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Cancer and ageing: rival demons?

Key Points

  • Cancer is a problem that affects organisms with renewable tissues; these have evolved tumour-suppressor mechanisms to suppress the development of cancer.

  • Tumour-suppressor genes act to prevent or repair genomic damage (caretakers), or inhibit the propagation of potential cancer cells (gatekeepers) by permanently arresting their growth (cellular senescence) or inducing cell death (apoptosis).

  • Some caretaker tumour suppressors seem to postpone the development of ageing phenotypes, and so are also longevity-assurance genes.

  • The gatekeeper tumour-suppressor mechanisms (apoptosis and cellular senescence), by contrast, might promote certain ageing phenotypes.

  • Apoptosis and cellular senescence are controlled by the p53 and RB tumour-suppressor pathways, components of which are evolutionarily conserved among multicellular organisms.

  • The evolutionary hypothesis of antagonistic pleiotropy predicts that some processes that benefit young organisms (by suppressing cancer, for example) can have detrimental effects later in life and would therefore contribute to ageing.

  • Both apoptosis and cellular senescence might be antagonistically pleiotropic, promoting ageing by exhausting progenitor or stem cells. Additionally, senescent cells secrete factors that can disrupt tissue integrity and function, and even promote the progression of late-life cancers.

  • Recent studies on p53 provide a molecular basis for how tumour suppression and ageing might be intertwined.


Organisms with renewable tissues use a network of genetic pathways and cellular responses to prevent cancer. The main mammalian tumour-suppressor pathways evolved from ancient mechanisms that, in simple post-mitotic organisms, act predominantly to regulate embryogenesis or to protect the germline. The shift from developmental and/or germline maintenance in simple organisms to somatic maintenance in complex organisms might have evolved at a cost. Recent evidence indicates that some mammalian tumour-suppressor mechanisms contribute to ageing. How might this have happened, and what are its implications for our ability to control cancer and ageing?

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Figure 1: Cancer increases with ageing.
Figure 2: Tumour-suppressor mechanisms.
Figure 3: Evolution of ageing.
Figure 4: Effects of apoptosis and cellular senescence on stem cells and organismal fitness with age.
Figure 5: Model for how senescent cells might promote cancer.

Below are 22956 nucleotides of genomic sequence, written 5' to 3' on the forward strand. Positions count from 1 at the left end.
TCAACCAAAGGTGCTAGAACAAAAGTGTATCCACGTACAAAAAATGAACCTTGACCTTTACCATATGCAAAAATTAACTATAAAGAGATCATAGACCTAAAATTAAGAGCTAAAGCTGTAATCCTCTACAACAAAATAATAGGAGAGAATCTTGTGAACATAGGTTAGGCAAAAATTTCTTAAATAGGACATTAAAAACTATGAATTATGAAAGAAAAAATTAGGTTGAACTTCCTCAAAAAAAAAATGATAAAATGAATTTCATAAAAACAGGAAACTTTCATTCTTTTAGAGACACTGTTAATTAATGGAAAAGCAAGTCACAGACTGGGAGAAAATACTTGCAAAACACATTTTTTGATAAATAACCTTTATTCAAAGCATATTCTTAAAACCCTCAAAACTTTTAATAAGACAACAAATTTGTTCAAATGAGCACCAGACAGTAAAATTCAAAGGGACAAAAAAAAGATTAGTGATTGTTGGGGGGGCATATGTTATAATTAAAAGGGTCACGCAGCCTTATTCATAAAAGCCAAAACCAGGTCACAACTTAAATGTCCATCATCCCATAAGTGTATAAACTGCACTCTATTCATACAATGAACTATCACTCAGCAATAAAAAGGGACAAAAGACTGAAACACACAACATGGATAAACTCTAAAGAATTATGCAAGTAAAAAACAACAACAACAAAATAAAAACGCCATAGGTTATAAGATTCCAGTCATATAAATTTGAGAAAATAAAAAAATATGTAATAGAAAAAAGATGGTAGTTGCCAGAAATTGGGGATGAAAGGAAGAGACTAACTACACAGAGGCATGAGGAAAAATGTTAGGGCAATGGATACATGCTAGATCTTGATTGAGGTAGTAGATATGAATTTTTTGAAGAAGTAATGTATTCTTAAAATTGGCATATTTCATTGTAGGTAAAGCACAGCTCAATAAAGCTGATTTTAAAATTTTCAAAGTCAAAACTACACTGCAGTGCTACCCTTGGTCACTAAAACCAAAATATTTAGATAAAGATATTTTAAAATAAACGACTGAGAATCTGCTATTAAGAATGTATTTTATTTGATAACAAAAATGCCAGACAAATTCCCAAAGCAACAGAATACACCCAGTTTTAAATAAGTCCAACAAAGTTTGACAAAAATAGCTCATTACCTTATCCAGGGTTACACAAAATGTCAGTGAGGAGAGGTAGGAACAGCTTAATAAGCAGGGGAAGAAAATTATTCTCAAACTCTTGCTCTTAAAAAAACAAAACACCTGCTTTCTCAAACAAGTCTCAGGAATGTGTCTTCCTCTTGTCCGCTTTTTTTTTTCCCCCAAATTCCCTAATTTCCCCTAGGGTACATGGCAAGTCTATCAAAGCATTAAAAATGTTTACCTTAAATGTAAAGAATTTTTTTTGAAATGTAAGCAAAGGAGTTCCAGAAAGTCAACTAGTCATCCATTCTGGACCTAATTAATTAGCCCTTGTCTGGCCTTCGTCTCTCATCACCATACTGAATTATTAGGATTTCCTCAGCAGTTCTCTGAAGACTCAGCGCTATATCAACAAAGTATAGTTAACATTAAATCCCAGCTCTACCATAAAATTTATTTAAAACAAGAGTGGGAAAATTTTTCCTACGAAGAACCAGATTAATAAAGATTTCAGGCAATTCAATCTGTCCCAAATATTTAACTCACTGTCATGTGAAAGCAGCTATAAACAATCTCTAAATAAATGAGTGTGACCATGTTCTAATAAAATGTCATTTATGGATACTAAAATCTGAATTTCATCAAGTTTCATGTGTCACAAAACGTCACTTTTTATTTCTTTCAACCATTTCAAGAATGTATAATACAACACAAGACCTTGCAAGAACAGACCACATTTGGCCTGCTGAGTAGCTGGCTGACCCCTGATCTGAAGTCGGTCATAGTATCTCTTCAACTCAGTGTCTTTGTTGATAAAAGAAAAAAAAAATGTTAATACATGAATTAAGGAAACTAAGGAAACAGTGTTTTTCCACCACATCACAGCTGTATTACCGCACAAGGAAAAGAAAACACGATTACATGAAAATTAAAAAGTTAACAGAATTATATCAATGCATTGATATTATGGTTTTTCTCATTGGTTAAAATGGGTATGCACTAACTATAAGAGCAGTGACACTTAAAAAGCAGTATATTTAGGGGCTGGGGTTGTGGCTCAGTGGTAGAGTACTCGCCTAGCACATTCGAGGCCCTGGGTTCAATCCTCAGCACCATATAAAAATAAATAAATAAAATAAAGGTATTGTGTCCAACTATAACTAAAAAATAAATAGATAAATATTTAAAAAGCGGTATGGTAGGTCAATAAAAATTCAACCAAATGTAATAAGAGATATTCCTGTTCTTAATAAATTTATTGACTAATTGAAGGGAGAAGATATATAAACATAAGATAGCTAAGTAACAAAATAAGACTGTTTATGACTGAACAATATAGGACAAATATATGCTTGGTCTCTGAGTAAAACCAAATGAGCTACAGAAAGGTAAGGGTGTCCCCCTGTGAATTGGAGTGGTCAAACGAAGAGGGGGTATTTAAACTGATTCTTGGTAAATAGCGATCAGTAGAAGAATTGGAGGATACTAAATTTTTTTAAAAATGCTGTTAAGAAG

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Multicellular organisms that are composed of both post-mitotic and renewable (mitotic) somatic tissues.


Multicellular organisms that are composed entirely or largely of post-mitotic somatic cells.


Tumour-suppressor genes or proteins that act to protect the genome from damage or mutations. Many caretaker genes encode proteins that recognize or repair DNA damage.


Tumour-suppressor genes or proteins that regulate cellular responses that prevent the survival or proliferation of potential cancer cells. These responses are known as apoptosis and cellular senescence, respectively.


A DNA-repair pathway that removes and replaces damaged nucleotides, particularly those that distort the DNA helix.


The DNA–protein structure that stabilizes the ends of linear chromosomes and protects them from degradation or fusion. In vertebrates, telomeres are composed of several-kilobase pairs of the sequence TTTAGGG and several associated proteins.


Ordered, genetically programmed cell death triggered by both physiological stimuli and cellular damage. Apoptosis avoids cell lysis and subsequent inflammation.


The essentially irreversible loss of cell division potential and the associated functional changes that are triggered by damage and other potential cancer-causing stimuli.


Average or maximum lifespan of a cohort of organisms.


The decline in organismal fitness that occurs with increasing age.


The specific physiological manifestations of ageing.


The hypothesis that genes or processes that were selected to benefit the health and fitness of young organisms can have unselected deleterious effects that are manifest in older organisms and thereby contribute to ageing.


A DNA-repair pathway that removes and replaces nucleotides that have been misrepaired by DNA polymerases during DNA replication.


A DNA-repair pathway that excises and replaces damaged DNA bases.


A relatively error-prone pathway that repairs double-strand breaks by ligating non-homologous DNA ends.


A relatively error-free pathway that repairs DNA double-strand breaks using an undamaged sister chromatid or homologous chromosome as a template.


A group of cancer-prone syndromes in humans that are caused by defects in the nucleotide excision repair genes.


Passive or unregulated cell death, in which cells lyse and deposit degradative and antigenic cell constituents into the surrounding tissue. Necrotic cell death, in contrast to apoptosis, often provokes an inflammation reaction.

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Campisi, J. Cancer and ageing: rival demons?. Nat Rev Cancer 3, 339–349 (2003).

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